However, there is more we can do. Think long term not just short term in response to this horrendous tragedy. Think of the love and caring and pain all of you and the whole nation is feeling for all of these families and their boys which is so important at this time. My question to all of us, as players, coaches, staff, and as an Academy is, why can’t we demonstrate the same kind of compassion and caring every day to our teammates, each other, and everyone we come in contact with for the rest of our lives? Obviously, our daily encounters are not in any way a comparison to the losses and pain these families are going through. However, if our players, who have shown so much compassion and caring for these families, tomorrow go back to the rink, go back to bullying some of their teammates, or being disrespectful to some of their teachers, their siblings or parents. If we as coaches and staff don’t demonstrate to our parents and players the compassion and understanding and positive discipline our young players need in order to develop character and self worth, then we and the world remain the same, nothing really has changed.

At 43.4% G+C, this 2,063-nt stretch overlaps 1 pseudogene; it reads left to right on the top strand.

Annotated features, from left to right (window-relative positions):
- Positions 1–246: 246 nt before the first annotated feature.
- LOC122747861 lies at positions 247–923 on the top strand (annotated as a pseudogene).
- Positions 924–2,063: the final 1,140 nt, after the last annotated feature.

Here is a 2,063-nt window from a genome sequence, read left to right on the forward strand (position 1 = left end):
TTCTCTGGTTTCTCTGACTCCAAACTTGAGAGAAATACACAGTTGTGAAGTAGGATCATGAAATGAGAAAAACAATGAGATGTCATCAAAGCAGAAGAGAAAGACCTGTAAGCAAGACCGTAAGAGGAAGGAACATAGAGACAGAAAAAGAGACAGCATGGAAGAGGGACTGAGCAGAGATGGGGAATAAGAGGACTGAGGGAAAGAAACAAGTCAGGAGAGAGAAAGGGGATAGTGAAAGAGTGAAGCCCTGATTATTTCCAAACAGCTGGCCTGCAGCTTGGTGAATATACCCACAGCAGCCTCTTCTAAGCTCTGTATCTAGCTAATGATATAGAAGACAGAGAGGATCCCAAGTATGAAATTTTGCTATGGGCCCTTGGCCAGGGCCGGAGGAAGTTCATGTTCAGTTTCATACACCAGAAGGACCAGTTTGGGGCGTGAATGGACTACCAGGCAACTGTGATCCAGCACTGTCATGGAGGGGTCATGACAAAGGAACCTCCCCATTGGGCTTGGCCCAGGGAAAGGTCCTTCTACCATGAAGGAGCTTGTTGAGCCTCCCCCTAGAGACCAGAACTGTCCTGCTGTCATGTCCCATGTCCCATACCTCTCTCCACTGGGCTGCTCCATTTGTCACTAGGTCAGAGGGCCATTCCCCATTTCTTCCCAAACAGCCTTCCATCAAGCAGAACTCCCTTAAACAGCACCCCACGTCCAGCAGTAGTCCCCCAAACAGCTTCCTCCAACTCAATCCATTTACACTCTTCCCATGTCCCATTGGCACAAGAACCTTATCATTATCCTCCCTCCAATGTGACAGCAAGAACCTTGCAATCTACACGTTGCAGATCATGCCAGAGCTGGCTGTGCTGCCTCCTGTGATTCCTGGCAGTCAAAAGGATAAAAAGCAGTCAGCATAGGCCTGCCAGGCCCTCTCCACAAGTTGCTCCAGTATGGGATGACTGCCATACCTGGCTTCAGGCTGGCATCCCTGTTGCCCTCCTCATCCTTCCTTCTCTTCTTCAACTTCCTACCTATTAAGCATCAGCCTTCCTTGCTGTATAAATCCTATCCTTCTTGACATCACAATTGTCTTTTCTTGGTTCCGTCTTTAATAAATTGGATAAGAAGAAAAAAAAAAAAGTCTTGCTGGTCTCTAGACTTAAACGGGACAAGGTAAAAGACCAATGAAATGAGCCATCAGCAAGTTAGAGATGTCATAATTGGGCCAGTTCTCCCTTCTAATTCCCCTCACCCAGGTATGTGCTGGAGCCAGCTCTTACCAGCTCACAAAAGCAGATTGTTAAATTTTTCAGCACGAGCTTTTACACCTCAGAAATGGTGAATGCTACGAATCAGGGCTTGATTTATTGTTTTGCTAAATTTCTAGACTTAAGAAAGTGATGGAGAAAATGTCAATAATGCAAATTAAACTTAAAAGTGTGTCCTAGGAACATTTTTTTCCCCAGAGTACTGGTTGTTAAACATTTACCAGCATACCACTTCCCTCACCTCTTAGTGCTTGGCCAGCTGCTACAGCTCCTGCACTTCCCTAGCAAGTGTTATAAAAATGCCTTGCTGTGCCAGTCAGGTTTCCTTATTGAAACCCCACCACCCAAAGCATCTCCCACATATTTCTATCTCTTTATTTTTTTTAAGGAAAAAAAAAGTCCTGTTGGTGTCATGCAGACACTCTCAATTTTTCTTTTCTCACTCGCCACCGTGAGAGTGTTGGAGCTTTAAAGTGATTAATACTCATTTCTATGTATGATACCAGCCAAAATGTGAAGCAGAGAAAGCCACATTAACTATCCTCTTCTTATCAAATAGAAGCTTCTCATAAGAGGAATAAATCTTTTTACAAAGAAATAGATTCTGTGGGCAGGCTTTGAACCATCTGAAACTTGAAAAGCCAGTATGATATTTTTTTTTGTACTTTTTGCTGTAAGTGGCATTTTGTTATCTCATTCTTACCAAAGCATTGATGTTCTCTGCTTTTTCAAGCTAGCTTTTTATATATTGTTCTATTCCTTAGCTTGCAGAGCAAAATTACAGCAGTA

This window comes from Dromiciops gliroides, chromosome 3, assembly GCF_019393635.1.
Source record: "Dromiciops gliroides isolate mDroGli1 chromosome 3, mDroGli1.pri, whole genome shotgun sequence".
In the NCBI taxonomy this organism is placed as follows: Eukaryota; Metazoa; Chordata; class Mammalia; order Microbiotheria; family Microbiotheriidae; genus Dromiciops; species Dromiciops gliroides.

God has given everyone of us the innate capacity to experience compassion and empathy for our fellow human beings, as is clearly evident through being touched by the Humboldt tragedy. But in terms of our day to day lives and interactions with others, this capacity to care gets diminished or hardened primarily because we are selfish and have large egos. Everyone has their own experience but to be blunt and honest, the only way I have ever in my life found the strength to change my heart (and believe me I am still along way away from being the person God wants me to be) is through developing a relationship with Christ. I am not pushing my faith on anyone. I am trying to be honest. But if you are like me, we are weak human beings who need a strength outside ourselves in order not only to become caring, empathetic, and compassionate, but also in order to face the challenges and difficulties we all face throughout our life time. There has never been, in the history of mankind, a person that has walked this earth who was more selfless, humble, and compassionate than Jesus Christ.